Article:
Kevin Carey manages to spin a trip to a Canadian music store into an extremely long analogy in favor of more heavy-handed curricular guidance on the part of college administrators:
This doesn't mean every student needs exactly the same core curriculum, like some kind of rote march from Revolver to Never Mind the Bollocks to Nevermind. But it does mean that universities need to do a better job of applying some degree of judgment and taste in working with their students to decide what they need to learn. Otherwise, they may end up like Tower Records, while the little CD store up the street thrives in selling the intellectual taste that, more than anything, students really need.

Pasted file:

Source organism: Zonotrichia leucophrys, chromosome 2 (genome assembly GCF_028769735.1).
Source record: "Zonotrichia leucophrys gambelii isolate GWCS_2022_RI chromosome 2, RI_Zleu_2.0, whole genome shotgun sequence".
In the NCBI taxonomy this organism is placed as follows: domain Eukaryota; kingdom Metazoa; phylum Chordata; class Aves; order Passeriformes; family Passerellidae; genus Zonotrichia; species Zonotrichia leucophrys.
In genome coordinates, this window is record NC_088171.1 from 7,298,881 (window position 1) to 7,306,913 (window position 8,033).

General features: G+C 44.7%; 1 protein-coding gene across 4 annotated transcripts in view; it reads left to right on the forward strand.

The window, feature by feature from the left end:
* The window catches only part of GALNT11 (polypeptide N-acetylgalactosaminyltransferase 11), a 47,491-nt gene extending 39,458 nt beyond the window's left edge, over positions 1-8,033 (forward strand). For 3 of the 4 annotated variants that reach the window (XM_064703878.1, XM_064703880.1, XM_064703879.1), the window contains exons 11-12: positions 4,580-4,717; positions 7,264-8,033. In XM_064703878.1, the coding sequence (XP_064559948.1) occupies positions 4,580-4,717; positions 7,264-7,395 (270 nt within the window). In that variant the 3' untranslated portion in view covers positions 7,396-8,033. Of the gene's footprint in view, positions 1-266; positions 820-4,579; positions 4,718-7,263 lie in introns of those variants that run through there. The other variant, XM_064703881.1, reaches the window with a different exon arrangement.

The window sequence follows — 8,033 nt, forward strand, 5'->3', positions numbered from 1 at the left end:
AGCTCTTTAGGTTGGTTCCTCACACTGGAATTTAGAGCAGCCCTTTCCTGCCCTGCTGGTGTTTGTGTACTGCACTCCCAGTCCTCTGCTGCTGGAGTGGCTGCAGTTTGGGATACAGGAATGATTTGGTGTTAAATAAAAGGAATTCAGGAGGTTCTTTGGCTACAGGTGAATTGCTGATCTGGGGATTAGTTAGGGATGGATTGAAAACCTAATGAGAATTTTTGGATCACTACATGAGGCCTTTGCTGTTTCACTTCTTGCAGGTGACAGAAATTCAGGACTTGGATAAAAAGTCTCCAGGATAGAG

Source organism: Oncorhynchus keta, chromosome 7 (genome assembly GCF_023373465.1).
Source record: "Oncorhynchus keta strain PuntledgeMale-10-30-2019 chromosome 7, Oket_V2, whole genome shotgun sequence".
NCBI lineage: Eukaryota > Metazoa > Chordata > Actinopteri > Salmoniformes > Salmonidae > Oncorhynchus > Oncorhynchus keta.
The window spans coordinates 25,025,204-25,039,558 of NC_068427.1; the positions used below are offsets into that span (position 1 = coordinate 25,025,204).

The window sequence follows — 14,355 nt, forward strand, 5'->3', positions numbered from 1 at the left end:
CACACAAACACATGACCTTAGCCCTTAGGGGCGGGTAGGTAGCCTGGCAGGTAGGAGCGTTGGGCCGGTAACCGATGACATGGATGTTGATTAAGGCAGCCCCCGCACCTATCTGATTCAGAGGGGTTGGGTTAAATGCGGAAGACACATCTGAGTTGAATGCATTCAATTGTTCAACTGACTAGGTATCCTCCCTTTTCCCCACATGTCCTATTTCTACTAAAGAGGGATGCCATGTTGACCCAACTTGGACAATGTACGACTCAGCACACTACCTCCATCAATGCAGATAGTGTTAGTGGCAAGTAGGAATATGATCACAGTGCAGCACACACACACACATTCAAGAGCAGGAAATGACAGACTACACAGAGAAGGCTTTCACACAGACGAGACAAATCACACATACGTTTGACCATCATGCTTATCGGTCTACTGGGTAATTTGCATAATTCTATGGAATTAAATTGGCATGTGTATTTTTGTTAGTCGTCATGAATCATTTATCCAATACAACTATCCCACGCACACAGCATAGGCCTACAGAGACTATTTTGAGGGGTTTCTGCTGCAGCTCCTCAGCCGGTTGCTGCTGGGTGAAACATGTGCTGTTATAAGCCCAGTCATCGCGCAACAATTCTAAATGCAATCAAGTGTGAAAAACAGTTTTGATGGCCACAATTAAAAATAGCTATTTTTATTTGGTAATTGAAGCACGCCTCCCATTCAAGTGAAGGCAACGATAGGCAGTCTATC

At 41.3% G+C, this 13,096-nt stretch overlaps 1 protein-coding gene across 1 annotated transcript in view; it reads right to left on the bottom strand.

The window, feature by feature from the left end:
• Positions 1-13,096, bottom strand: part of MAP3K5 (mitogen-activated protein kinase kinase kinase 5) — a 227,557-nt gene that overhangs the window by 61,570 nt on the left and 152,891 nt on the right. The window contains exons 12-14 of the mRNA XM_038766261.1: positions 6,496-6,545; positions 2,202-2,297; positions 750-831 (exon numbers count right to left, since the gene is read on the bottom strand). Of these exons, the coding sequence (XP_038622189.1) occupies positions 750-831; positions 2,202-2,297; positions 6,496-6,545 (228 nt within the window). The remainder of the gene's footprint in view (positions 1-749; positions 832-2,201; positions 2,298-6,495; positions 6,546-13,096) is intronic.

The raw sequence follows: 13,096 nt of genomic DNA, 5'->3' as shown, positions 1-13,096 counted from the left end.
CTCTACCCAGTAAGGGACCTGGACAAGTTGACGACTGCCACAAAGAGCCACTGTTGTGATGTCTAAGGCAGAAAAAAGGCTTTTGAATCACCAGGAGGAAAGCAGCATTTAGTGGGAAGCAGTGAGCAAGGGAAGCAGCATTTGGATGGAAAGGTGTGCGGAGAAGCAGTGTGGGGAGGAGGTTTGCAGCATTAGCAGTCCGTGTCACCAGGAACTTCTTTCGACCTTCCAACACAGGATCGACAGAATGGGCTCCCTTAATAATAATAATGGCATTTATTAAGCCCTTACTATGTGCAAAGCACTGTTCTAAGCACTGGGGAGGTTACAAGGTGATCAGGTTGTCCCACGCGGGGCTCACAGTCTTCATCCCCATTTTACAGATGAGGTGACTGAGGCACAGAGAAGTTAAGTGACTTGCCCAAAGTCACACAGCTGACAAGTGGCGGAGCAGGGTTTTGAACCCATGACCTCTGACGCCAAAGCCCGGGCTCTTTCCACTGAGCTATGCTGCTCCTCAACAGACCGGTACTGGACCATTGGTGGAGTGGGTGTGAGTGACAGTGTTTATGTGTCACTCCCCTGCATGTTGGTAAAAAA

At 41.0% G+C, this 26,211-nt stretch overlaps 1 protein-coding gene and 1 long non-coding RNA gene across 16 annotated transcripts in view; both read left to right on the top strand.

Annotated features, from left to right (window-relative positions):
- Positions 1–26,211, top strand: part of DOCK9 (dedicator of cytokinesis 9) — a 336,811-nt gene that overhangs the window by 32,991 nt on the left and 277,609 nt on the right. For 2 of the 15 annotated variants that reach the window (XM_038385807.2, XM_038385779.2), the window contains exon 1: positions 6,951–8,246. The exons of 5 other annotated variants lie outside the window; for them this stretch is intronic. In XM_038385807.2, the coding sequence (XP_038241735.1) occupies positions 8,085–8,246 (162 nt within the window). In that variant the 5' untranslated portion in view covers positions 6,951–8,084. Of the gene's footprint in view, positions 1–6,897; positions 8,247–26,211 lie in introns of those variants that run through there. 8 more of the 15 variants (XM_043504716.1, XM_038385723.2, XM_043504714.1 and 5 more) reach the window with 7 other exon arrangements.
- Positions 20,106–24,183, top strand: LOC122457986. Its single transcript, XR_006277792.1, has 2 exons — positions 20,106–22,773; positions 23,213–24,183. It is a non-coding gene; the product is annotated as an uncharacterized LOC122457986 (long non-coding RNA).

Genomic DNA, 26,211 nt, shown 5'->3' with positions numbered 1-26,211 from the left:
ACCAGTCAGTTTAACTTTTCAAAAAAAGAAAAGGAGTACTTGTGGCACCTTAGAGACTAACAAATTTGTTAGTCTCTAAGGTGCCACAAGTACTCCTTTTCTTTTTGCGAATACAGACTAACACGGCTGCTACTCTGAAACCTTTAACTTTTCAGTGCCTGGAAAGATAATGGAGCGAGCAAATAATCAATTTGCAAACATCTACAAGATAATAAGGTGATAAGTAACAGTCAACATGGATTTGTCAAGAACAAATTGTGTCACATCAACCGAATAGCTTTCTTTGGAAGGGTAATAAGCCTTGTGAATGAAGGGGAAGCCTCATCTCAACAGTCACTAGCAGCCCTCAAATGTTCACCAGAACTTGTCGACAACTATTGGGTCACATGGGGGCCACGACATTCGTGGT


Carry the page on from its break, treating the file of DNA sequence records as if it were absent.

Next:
[The point here being that the giant store-full-of-music model was rendered obsolete by the internet, but smaller stores where the staff can offer you judgment and insight still have value]
I've always found these kind of arguments about strict core requirements, laxer ones, etc. to be a bit puzzling. There probably isn't a unique best way to handle this. Which is why it's fortunate that even if you restrict your attention to the relatively small set of elite colleges and universities there are still a whole bunch of 'em. It seems to me that there's a set of defensible approaches to the issue (including no requirements whatsoever) and it's good for some colleges to adopt each of them. I worry that pressure on each individual school to strike the "correct" balance leads ultimately to a kind of bland uniform compromise that serves no good purpose.